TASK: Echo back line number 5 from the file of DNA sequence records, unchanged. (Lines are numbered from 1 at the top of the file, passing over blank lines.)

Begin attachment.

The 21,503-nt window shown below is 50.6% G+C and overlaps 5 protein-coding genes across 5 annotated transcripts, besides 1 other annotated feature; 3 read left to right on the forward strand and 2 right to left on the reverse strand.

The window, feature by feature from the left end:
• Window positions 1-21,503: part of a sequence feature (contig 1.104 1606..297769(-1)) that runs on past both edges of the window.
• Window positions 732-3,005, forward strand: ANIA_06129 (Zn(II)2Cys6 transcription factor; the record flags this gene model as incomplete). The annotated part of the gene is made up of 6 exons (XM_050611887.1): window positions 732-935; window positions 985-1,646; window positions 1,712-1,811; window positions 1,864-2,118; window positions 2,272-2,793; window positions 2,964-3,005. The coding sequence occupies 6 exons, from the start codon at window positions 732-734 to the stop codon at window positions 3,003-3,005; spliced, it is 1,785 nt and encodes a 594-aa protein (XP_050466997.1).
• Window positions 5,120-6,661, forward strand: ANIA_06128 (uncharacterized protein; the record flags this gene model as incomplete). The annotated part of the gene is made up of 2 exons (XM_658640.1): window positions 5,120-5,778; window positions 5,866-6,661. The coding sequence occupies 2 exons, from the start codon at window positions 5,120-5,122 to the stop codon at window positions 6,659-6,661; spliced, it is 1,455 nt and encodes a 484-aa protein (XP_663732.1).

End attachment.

• Window positions 5,120-6,661, forward strand: ANIA_06128 (uncharacterized protein; the record flags this gene model as incomplete). The annotated part of the gene is made up of 2 exons (XM_658640.1): window positions 5,120-5,778; window positions 5,866-6,661. The coding sequence occupies 2 exons, from the start codon at window positions 5,120-5,122 to the stop codon at window positions 6,659-6,661; spliced, it is 1,455 nt and encodes a 484-aa protein (XP_663732.1).